A legend has passed.
Ruth Siems, creator of Stove-Top Stuffing, I mourn thee.
Posted by Dakota on 10:08 AM link |
Those of you who've had your eyes glued to the television, searching for all things Pakistan related in the news, might've noticed a blurb recently about a Donor's Conference which took place here in sunny Islamabad. Pakistani leadership coupled with the UN leapt on the opportunity to collectively thump the world on the head for the lack of generosity in donations for earthquake relief. Participants in this particular conference included Kofi Annan, Pervez Musharraf, and your ol' pal Dakota.
Specifically, I was tagged to be the Site Officer, a catch-all term at the State Department which means "individual who fixes problems, or at least presents the appearance of having fixed them so that VIPs don't know that there was a crisis to begin with." My only specific goals for the day were: 1. to enter the big meeting room early on and plunk down "reserved" signs on 8 seats next to or near the delegation head's chair, and 2. to open the American delegation meeting room and "hold down the fort."
So then: I arrived at 7:15 a.m., armed with a solid grasp of the Urdu language and fistful of "reserved" signs which I had made (expertly, I must say -- courtesy of the department of education, my xeroxing prowess is unmatched) the evening before. I was frisked on arrival (this is nothing uncommon -- one must pass through metal detectors and undergo various types of patdowns almost everywhere in Islamabad, including the bank, the Marriott and other hotels. The lingering hands of the sometimes overzealous off-duty military guards are really as close to any action as I get here in Pakistan).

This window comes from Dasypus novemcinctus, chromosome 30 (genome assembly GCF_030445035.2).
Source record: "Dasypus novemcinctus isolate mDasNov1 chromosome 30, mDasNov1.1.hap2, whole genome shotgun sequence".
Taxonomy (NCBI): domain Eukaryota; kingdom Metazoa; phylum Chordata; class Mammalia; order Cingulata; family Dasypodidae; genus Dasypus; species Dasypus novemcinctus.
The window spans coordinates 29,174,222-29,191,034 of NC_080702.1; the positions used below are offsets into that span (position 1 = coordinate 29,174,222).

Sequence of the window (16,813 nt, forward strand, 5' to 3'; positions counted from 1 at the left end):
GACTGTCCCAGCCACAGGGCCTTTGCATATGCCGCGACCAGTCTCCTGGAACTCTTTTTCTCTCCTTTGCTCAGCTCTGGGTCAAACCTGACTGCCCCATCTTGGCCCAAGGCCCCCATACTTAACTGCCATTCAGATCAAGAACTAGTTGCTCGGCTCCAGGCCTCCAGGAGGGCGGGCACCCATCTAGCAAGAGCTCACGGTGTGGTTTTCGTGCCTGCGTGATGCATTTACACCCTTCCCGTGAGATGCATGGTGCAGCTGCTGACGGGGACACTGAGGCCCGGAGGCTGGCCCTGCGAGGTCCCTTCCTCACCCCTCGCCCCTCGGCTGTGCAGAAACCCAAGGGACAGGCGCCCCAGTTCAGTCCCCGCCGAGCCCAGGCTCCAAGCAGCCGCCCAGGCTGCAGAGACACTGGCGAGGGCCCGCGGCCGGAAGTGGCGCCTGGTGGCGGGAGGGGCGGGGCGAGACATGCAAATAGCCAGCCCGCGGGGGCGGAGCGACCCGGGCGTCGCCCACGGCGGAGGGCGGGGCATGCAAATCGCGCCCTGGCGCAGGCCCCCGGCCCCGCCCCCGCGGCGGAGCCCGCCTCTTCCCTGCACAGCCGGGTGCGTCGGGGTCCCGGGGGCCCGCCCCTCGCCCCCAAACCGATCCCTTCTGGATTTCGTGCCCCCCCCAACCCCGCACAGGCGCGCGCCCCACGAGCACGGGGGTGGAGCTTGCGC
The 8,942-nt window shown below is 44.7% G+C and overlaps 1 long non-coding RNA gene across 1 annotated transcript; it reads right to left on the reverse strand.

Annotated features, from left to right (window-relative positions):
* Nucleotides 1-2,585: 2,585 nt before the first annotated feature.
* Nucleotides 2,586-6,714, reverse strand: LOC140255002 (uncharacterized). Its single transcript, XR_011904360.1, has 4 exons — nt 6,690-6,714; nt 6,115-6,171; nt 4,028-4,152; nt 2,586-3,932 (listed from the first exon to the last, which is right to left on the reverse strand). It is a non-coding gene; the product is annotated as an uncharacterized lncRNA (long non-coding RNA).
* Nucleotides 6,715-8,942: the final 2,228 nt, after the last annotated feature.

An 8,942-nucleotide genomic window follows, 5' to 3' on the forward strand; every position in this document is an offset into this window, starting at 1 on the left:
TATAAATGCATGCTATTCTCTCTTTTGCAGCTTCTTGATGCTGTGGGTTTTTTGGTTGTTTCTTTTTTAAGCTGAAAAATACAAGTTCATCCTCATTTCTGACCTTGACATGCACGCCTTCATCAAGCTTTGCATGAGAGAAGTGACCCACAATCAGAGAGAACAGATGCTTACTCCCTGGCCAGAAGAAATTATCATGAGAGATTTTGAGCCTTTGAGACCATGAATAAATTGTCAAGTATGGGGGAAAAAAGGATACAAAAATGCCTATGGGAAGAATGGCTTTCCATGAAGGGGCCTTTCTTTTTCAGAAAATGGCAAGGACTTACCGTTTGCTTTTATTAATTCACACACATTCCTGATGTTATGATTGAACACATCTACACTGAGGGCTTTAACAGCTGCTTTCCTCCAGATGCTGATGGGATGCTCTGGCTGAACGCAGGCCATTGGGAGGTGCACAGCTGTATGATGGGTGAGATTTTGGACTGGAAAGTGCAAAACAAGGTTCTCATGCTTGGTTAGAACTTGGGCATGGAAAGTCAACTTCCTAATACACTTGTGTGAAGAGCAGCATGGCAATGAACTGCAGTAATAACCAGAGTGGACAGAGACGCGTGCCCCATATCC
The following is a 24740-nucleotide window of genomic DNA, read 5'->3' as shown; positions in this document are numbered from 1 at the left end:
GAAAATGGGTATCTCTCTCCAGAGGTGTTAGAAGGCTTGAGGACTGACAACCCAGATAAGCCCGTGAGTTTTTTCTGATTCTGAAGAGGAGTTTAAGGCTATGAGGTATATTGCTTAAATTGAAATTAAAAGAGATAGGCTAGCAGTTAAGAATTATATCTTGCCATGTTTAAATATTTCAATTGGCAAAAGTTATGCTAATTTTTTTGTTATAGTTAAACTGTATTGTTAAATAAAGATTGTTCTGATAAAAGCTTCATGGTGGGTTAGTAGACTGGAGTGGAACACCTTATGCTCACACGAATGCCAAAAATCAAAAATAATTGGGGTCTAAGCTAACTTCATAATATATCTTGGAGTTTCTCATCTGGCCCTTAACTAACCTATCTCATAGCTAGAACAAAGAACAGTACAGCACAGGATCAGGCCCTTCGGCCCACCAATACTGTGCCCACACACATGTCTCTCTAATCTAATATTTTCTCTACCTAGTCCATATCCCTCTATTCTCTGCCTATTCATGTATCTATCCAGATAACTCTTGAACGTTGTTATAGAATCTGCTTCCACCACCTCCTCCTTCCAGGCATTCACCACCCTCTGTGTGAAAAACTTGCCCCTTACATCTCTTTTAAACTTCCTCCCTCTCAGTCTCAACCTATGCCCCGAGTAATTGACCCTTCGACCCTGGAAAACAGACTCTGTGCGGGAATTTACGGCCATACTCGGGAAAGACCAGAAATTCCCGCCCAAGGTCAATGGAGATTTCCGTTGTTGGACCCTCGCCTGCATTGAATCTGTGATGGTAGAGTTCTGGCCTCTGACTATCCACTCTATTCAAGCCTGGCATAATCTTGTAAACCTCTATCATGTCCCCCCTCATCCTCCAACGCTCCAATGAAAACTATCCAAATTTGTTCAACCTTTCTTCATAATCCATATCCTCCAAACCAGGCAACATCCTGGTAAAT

The convention center in Islamabad, a drab three story neo-Soviet-bloc affair with shades of the 1970s for good measure, is circular; the majority of the bottom floor (the center of the donut, if you will) is the primary meeting space. I charge for the door, ready to plunk down reservation signs. A throng of military gentlemen with very large guns and an unfriendly demeanor block my way.
There are two types of cajoling that a person like me, playing the role of diplomat, can undertake in Pakistan. I went with my preferred sort of cajoling, broad smile, big handshake, Urdu greetings, we're all friends so let's be reasonable, sir, I've got a job to do and so do you, but my job is to get inside of that room and put down these reserved signs, so let's get on with it.
Few approaches to armed guards, in the long and storied history of armed guards, have failed so miserably as this particular attempt to get inside the meeting space.
I decide to try another door. The conference center, as previously mentioned, is a big donut, so I head upstairs, trudge around the building, and plunk myself back on the other side. I try the other cajoling approach to getting past armed guards, an approach I detest but which occasionally will work here in the extremely classist Islamic Republic of Pakistan: Sir, *I* am with the UNITED STATES GOVERNMENT, and am here on orders from VERY IMPORTANT PEOPLE and MUST get into that room RIGHT NOW to put down these reserved signs or HEADS WILL ROLL, both yours and mine, you don't seem to understand WHO I AM, and furthermore do you have any concept of how much money these people are about to give to the poor earthquake victims, let me inside.